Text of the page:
Let’s look back at the 6-8-10 set of reps for a comparison from doing nine sets of three reps on speed strength day. When using 225 pounds for nine sets of three reps, it adds up to 6,075 total volume. When doing six sets of six reps with 225 pounds, it adds up to 8,100 pounds of volume. And when doing eight sets of eight reps, now the volume is 14,400 pounds. And 10 sets of 10 reps with 225 pounds would be 22,500 pounds of total volume. Two hundred twenty-five pounds can be done by the majority of lifters. But, think when you become much stronger, 315 pounds for 10 sets of 10 reps will be commonplace. That’s 31,500 pounds!
After building a base from the high reps, you can concentrate on doing just one top set of six, eight, or 10 reps per week. Try a new single rep record with an ultra-wide grip every three weeks. Then, reduce weight and work up to a max close-grip record. The close-grip should be with the index finger touching the smooth part of the bar.
This second workout is much less volume, but you reach a one rep max much faster than doing the high reps. Chest flys and lots of tricep work is very important while doing this program. Here is a dumbbell workout: Using dumbbells is a fast way to build muscle mass. Remember the three-set system? Don’t forget to choose a second angle for three more top sets. Afterward, do front, side and rear delts. Upper back and lat work will conclude the workout.
For building mass, do incline and decline work. Work up to a single, three or six rep max. Then, go to a second angle. For example, incline first, and then go to the decline press. The next time, do the decline first, and then incline. My best, very steep incline press was 370 pounds close grip. Then I broke a record with 315 pounds, then 275 pounds, and last 225 pounds. Follow a workout that compares to this. Then, do as much tricep extensions as possible finishing with side, rear delts and upper back.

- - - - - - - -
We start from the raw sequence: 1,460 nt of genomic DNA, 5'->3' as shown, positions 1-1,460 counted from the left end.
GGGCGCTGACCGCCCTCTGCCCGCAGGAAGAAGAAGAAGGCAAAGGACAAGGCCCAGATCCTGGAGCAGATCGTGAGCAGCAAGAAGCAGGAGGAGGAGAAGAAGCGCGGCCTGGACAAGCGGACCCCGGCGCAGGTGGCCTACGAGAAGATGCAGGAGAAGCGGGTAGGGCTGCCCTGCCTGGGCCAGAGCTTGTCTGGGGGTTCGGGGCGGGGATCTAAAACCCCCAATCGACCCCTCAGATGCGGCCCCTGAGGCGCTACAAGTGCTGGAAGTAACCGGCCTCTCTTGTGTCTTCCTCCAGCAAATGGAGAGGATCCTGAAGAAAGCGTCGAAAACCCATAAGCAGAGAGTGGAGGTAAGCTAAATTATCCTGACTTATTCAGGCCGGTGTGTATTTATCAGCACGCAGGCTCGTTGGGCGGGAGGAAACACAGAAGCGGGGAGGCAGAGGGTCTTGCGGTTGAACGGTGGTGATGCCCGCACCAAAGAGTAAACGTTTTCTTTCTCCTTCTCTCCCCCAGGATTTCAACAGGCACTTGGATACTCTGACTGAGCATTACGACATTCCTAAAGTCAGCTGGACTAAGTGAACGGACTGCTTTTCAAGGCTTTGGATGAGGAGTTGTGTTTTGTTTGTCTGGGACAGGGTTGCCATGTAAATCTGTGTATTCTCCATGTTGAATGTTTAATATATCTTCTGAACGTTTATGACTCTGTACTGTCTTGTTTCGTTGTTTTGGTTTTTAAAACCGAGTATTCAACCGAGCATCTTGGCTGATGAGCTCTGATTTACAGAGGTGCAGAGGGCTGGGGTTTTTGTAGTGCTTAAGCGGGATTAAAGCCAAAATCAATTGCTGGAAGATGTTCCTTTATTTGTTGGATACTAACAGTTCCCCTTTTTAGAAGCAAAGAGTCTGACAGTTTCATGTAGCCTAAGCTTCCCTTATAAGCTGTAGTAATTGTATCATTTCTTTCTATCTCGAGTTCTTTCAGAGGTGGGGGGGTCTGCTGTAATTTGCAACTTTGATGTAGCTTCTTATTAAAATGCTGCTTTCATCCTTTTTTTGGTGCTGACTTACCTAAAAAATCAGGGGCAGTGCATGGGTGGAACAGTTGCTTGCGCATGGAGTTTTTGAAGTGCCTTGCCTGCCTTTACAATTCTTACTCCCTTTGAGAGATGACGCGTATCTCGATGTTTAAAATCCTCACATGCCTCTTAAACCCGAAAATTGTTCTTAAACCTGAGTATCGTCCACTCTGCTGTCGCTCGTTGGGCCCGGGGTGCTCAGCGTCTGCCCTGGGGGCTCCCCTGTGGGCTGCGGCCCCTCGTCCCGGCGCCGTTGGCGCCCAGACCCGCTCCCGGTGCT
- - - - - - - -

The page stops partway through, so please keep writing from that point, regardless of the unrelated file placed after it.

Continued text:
Two more strength and mass builders are dips and pushups. Dips with body weight or with weight, when possible, will build a strong chest, delts and arms. Do full dips first with different grips. For extra strong triceps, point knuckles toward each other. To overload, stand on a box and do weighted-dip lockouts. As you become stronger, add weight or lower box.
My good and very strong friend Jesse Kellum would hand walk on his special set of 80-foot dip bars to build tremendous pressing power. One final note, press at all angles from flat to seated to even standing up.
What about the lower body? How can you add volume to your low back? Start with reverse hypers. If your squat is 400 pounds, we have found that you need 4,800 pounds of squat volume. Westside also has found that your reverse hyper volume is four times your squat volume. This means 20,000 pounds for a 400-pound squat, and 40,000 pounds for an 800-pound squat. A 1,000-pound squat requires 48,000 pounds of reverse hypers two times a week. Plus, two days a week, preferably, one-half the volume with 50 percent of the weight on your two lower body days. As you can see, adding reverse hypers to your program can increase the volume for the lower back, glutes and hamstrings.